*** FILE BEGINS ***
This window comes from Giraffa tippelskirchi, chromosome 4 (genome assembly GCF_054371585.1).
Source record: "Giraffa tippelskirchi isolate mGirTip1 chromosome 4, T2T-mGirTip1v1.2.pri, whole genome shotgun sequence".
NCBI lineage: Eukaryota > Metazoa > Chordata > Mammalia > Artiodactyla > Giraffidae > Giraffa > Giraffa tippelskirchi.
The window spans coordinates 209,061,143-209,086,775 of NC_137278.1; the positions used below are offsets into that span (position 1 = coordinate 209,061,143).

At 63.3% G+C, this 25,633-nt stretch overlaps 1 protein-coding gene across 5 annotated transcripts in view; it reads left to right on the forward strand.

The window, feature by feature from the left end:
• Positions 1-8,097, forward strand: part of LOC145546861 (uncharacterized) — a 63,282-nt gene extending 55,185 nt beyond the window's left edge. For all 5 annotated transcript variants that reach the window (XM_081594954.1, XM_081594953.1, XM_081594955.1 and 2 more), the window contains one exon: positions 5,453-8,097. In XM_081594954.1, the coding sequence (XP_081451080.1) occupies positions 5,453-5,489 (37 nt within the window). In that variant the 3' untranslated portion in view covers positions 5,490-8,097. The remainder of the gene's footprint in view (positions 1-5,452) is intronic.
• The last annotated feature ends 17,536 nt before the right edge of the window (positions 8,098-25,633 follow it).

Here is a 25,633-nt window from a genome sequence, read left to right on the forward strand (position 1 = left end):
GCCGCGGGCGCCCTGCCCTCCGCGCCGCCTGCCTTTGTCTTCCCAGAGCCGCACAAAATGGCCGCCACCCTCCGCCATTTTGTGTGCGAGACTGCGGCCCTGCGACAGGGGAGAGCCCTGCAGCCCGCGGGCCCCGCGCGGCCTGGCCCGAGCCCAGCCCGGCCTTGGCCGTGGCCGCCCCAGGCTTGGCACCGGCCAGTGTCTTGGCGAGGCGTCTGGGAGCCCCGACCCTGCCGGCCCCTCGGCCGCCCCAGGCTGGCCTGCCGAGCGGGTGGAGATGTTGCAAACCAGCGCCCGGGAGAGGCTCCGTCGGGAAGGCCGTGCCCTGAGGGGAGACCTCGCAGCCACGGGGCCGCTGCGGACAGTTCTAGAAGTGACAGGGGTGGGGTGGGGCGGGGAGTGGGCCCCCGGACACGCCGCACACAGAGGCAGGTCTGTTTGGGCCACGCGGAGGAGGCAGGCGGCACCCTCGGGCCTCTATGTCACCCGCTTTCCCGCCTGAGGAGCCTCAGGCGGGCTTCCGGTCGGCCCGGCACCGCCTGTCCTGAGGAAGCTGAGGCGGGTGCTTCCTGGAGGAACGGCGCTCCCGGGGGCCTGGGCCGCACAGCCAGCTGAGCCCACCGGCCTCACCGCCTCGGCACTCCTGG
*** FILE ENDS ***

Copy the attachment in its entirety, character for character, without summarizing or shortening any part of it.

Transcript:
This window comes from Giraffa tippelskirchi, chromosome 4 (genome assembly GCF_054371585.1).
Source record: "Giraffa tippelskirchi isolate mGirTip1 chromosome 4, T2T-mGirTip1v1.2.pri, whole genome shotgun sequence".
NCBI lineage: Eukaryota > Metazoa > Chordata > Mammalia > Artiodactyla > Giraffidae > Giraffa > Giraffa tippelskirchi.
The window spans coordinates 209,061,143-209,086,775 of NC_137278.1; the positions used below are offsets into that span (position 1 = coordinate 209,061,143).

At 63.3% G+C, this 25,633-nt stretch overlaps 1 protein-coding gene across 5 annotated transcripts in view; it reads left to right on the forward strand.

The window, feature by feature from the left end:
• Positions 1-8,097, forward strand: part of LOC145546861 (uncharacterized) — a 63,282-nt gene extending 55,185 nt beyond the window's left edge. For all 5 annotated transcript variants that reach the window (XM_081594954.1, XM_081594953.1, XM_081594955.1 and 2 more), the window contains one exon: positions 5,453-8,097. In XM_081594954.1, the coding sequence (XP_081451080.1) occupies positions 5,453-5,489 (37 nt within the window). In that variant the 3' untranslated portion in view covers positions 5,490-8,097. The remainder of the gene's footprint in view (positions 1-5,452) is intronic.
• The last annotated feature ends 17,536 nt before the right edge of the window (positions 8,098-25,633 follow it).

Here is a 25,633-nt window from a genome sequence, read left to right on the forward strand (position 1 = left end):
GCCGCGGGCGCCCTGCCCTCCGCGCCGCCTGCCTTTGTCTTCCCAGAGCCGCACAAAATGGCCGCCACCCTCCGCCATTTTGTGTGCGAGACTGCGGCCCTGCGACAGGGGAGAGCCCTGCAGCCCGCGGGCCCCGCGCGGCCTGGCCCGAGCCCAGCCCGGCCTTGGCCGTGGCCGCCCCAGGCTTGGCACCGGCCAGTGTCTTGGCGAGGCGTCTGGGAGCCCCGACCCTGCCGGCCCCTCGGCCGCCCCAGGCTGGCCTGCCGAGCGGGTGGAGATGTTGCAAACCAGCGCCCGGGAGAGGCTCCGTCGGGAAGGCCGTGCCCTGAGGGGAGACCTCGCAGCCACGGGGCCGCTGCGGACAGTTCTAGAAGTGACAGGGGTGGGGTGGGGCGGGGAGTGGGCCCCCGGACACGCCGCACACAGAGGCAGGTCTGTTTGGGCCACGCGGAGGAGGCAGGCGGCACCCTCGGGCCTCTATGTCACCCGCTTTCCCGCCTGAGGAGCCTCAGGCGGGCTTCCGGTCGGCCCGGCACCGCCTGTCCTGAGGAAGCTGAGGCGGGTGCTTCCTGGAGGAACGGCGCTCCCGGGGGCCTGGGCCGCACAGCCAGCTGAGCCCACCGGCCTCACCGCCTCGGCACTCCTGG